Faith In Community’s Web site includes a map of where payday

The Campaign against Legalized Loan Sharking

By Rev. Booker T. Lewis II, Rev. Chris Breedlove, Dr. Don Simmons and Andy Levine

Faith In Community’s Web site includes a map of where payday lender outlets are located in the city of Fresno, particularly highlighting their concentration in higher-poverty, “working poor” neighborhoods, on major thoroughfares (particularly Blackstone and Shaw avenues) and next to one another. Map by Zack Luchetti
Faith In Community’s Web site includes a map of where payday lender outlets are located in the city of Fresno, particularlyhighlighting their concentration in higher-poverty, “working poor” neighborhoods, on major thoroughfares (particularly Blackstone and Shaw avenues) and next to one another. Map by Zack Luchetti

A casual drive through Fresno can quickly turn into a case study in poor city planning. If you’re driving through the city’s northern neighborhoods, you’ll see grocery stores, movie theaters, banks and parks. Cross Shaw Avenue heading south and you’re suddenly bombarded with liquor stores, bail bondsmen, vacant homes and payday lenders. This didn’t happen by accident. For decades, developers—with the full complicity of the City Council—have abandoned older neighborhoods and fled north to cash in by offering the “next big thing.”

What happens when entire neighborhoods are left behind by traditional industries? Well, in that drive through Fresno, you’re looking at it. In slow motion, you can almost see it play out: 1) urban sprawl has led to concentrated poverty (22 specific “pockets,” according to a Brookings Institution study that named Fresno as having the highest concentrated poverty in the nation), and 2) that poverty—exacerbated by the absence of banks, grocery stores and other conveniences—has been rich soil for an influx of outside corporations employing predatory business models designed explicitly to profit off of pain, vulnerability, desperation and depression.

It is under that backdrop that Faith in Community clergy and lay leaders recently decided to stand up and fight back against the perhaps most glaring (though certainly not only) example of this “concentrated usury”: payday lenders.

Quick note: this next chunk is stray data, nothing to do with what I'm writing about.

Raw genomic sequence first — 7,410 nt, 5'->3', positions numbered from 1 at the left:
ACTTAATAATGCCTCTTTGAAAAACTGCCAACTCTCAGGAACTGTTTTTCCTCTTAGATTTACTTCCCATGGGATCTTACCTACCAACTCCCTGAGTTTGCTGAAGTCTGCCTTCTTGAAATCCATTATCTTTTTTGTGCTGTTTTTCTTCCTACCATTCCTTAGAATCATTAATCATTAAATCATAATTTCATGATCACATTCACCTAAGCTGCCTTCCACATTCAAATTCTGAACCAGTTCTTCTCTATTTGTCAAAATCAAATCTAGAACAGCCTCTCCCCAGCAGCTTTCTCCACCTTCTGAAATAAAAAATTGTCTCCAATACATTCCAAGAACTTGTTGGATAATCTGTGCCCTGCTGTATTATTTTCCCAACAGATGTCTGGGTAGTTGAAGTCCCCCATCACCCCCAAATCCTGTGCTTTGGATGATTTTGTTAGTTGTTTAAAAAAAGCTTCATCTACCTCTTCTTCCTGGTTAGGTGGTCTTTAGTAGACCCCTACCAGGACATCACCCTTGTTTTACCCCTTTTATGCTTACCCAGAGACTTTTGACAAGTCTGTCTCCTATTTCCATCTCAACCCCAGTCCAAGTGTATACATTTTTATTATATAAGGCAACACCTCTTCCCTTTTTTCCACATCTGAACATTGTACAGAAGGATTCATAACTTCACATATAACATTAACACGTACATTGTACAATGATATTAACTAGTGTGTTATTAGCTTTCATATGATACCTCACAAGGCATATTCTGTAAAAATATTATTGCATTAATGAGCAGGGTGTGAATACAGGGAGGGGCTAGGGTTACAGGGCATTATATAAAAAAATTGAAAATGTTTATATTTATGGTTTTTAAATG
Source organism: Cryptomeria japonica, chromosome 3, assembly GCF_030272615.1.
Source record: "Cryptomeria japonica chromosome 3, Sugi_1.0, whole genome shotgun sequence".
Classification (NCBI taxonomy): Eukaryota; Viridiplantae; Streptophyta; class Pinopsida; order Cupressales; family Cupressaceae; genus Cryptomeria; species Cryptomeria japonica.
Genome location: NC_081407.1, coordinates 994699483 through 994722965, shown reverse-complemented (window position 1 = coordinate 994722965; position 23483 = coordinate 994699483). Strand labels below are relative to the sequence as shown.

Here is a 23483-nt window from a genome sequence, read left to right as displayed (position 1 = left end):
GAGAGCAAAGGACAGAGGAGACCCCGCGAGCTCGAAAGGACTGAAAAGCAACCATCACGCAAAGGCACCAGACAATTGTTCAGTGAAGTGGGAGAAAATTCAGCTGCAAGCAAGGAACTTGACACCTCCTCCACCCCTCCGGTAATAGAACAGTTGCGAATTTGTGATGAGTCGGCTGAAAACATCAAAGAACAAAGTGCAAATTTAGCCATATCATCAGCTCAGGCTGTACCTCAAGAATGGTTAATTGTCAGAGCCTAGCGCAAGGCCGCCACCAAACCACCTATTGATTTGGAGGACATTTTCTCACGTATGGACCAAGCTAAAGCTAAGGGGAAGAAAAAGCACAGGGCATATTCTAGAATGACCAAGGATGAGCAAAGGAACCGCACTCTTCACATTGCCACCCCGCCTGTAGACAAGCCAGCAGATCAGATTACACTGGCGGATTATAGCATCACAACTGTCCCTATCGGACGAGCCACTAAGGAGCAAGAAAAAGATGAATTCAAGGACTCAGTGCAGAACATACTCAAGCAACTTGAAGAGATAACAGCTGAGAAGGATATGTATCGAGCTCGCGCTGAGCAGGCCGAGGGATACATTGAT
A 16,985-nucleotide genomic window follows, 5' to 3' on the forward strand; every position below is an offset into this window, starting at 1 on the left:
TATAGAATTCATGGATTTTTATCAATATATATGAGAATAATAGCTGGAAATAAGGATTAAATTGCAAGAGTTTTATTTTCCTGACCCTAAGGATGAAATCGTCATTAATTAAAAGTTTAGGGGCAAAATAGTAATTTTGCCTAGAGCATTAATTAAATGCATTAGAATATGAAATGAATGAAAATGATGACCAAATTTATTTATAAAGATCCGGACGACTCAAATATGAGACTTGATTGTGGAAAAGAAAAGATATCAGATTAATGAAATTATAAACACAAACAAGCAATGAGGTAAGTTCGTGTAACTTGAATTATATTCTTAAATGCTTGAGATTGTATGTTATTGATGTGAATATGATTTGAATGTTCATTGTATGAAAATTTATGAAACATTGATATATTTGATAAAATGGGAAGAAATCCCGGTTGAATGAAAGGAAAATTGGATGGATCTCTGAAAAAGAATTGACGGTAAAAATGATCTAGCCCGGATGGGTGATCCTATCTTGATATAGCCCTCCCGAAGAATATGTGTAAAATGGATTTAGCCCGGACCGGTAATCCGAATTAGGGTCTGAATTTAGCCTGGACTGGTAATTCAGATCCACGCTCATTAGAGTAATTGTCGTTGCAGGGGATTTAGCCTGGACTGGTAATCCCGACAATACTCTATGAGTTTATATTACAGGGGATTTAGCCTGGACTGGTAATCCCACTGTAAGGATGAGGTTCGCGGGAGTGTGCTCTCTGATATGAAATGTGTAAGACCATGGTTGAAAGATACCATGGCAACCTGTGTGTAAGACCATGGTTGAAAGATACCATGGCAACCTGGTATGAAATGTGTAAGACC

On the surface, payday lenders offer a pretty straightforward “product.” If you have a bank account and a source of income but are in need of cash before your next paycheck, they offer an “advance” on that check, up to $300. In exchange for that advance, they automatically take out 15% off the top, meaning a loan of $300 leaves you with $255 in your pocket.

While some would argue that’s already steep, unfortunately, it’s only the beginning. And we believe the whole model is based on the assumption that it’s only the beginning.

Under the agreement, the customer is expected to repay the loan by the next pay period. Well, guess what? Life happens. A medical emergency here, a grocery trip there and suddenly you’re unable to repay the loan a week or two later. Numerous studies have shown this to be the case for the overwhelming majority of customers.

And what does that mean? Well, in order to pay off the first loan, customers are forced to take out another loan—again at the 15% rate. This is where the debt spiral officially takes off. From that point on, according to studies, the average customer finds himself in debt to the lender for at least half a year and, when all is said and done, their long-term interest rate has skyrocketed to an APR (annual percentage rate) of well above 400%.

Our faith-based coalition has chosen a campaign name that reflects our intentions: Fresno CALLS: Campaign Against Legalized Loan Sharking. Let us explain what we are trying to do about this usury in our own backyard and how you can help. Unfortunately, that 400%+ APR is something that only Sacramento can address.

The good news, though, is that cities have significant land-use and zoning powers at their disposal, a jurisdiction that’s particularly significant in this case. By our count, there are at least 66 payday lender stores in the city of Fresno. (All but a handful of those are corporate conglomerates with catchy names like Advance America and Payday NOW.) Not surprisingly, most are in neighborhoods comprised of the working poor. Only 11 are north of Shaw Avenue. In southeast Fresno, there are eight alone on Kings Canyon Road between Chestnut and Willow avenues—a stretch less than a half-mile long. A few are literally next door to each other. Several are next to or even housed in liquor stores.

That is why we are pushing for City Council action to utilize its land-use powers and say “enough is enough.” We can’t legally do anything about the 66 stores already flooding our city. But we can stop this expansion, either through a moratorium, an outright cap, or a limit to where future stores can and cannot open.

As we hope the City Council will consider this in the next few weeks, we would like to present the City Council members with a list of thousands of local supporters. We hope you will take a moment to sign on in support at http://faithinfresno.org/fic/concentrated-usury.

*****

This article was co-authored by clergy members of Faith in Community (FIC). The FIC is a coalition of faith institutions working toward a more just, compassionate, equitable and thriving city of Fresno. The FIC is part of the PICO National Network, which is in approximately 150 cities across the country. For more information, visit www.faithinfresno.org or www.facebook.com/faithincommunity.

  • Community Alliance

    The Community Alliance is a monthly newspaper that has been published in Fresno, California, since 1996. The purpose of the newspaper is to help build a progressive movement for social and economic justice.

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